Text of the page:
White Bicycles

I dived into this without any prior knowledge of  Joe Boyd. I quickly learnt that he variously promoted and produced an intersting mix of music, managed bands and ran a popular club in London during the 60s and 70s. The book itself is his account of his movements throughout that period. It is written in a sort of quick fire, matter of fact style reminiscent of Jack Carouac. I have found that sort of thing hard to get into in the past. It isn’t helped in this case by an avalanche of name drops, most of whom I have never heard of. This did make things a little confusing and at times it felt as if he just started to refer random individuals who he had not previously mentioned, as if that person and the reader were old mates.

While paragraphs could often be open-ended and not necessarily flowing from one to the next, the prose within is clearly written by an intelligent individual. His wisdom and experience shine through and more to the point, by the end, he was able to paint a picture of an era long before my time that gives me perspective on music as a whole. It was an era that really was revolutionary and although the Beatles are not front and centre in this book, it does make me realise more and more just how important their influence was.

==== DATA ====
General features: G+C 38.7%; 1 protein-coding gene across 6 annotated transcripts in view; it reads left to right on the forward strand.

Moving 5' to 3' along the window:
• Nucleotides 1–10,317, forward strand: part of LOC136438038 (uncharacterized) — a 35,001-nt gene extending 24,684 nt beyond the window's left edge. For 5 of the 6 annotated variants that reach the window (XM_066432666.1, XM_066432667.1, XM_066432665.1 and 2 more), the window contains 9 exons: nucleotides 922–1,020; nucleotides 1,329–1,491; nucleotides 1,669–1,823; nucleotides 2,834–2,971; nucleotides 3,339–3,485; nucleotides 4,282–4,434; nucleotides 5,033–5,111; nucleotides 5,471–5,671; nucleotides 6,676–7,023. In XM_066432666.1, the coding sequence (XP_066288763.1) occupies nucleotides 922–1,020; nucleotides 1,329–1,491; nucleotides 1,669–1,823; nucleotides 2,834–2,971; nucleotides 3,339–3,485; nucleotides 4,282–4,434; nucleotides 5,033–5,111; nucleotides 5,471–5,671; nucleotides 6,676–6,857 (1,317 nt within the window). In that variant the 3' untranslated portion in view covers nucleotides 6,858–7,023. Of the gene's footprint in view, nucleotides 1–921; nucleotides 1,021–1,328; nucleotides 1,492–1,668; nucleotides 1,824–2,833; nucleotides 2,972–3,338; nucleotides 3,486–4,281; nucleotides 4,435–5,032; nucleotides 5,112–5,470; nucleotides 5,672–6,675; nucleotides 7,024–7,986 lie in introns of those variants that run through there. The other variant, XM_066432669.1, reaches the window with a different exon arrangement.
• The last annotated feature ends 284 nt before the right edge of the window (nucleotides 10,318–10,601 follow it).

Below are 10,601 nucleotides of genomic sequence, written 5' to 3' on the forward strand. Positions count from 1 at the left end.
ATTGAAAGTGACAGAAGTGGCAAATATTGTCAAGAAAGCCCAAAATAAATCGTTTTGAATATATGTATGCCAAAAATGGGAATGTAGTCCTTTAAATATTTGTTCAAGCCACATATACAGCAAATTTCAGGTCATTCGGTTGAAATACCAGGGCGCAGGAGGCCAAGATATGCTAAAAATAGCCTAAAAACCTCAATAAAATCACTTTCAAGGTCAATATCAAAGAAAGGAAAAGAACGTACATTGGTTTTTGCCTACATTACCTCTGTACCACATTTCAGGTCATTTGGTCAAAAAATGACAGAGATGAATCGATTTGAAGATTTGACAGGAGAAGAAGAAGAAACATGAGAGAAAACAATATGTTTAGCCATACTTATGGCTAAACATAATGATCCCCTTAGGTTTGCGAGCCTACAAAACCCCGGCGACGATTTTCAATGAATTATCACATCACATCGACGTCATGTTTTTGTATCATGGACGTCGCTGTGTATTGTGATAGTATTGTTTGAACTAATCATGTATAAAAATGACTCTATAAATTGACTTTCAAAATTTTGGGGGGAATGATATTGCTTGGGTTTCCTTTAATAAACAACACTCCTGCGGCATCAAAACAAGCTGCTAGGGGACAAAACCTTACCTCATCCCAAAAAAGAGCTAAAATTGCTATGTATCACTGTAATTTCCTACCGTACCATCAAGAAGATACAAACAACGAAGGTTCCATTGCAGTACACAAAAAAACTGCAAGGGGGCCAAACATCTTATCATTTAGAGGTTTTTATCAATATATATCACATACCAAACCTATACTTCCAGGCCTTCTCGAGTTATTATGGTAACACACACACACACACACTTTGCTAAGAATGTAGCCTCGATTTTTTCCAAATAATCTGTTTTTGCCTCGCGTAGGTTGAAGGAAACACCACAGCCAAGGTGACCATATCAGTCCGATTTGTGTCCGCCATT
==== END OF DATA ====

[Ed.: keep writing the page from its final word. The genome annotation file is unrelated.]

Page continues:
But it is the smaller artists surrounding the main stream that shine through here and give the reader an insight into the old guard of deep southern blues and jazz and their influence on the cultural and musical changes that began to emerge around that time. In doing so, it makes one thing about how different our current music is changing and evolving – for better or for worse.

A book that would be an absolute gem for someone that lived through that era and the hippy scene of the 60s. For others, an interesting read that gets better as it goes on.


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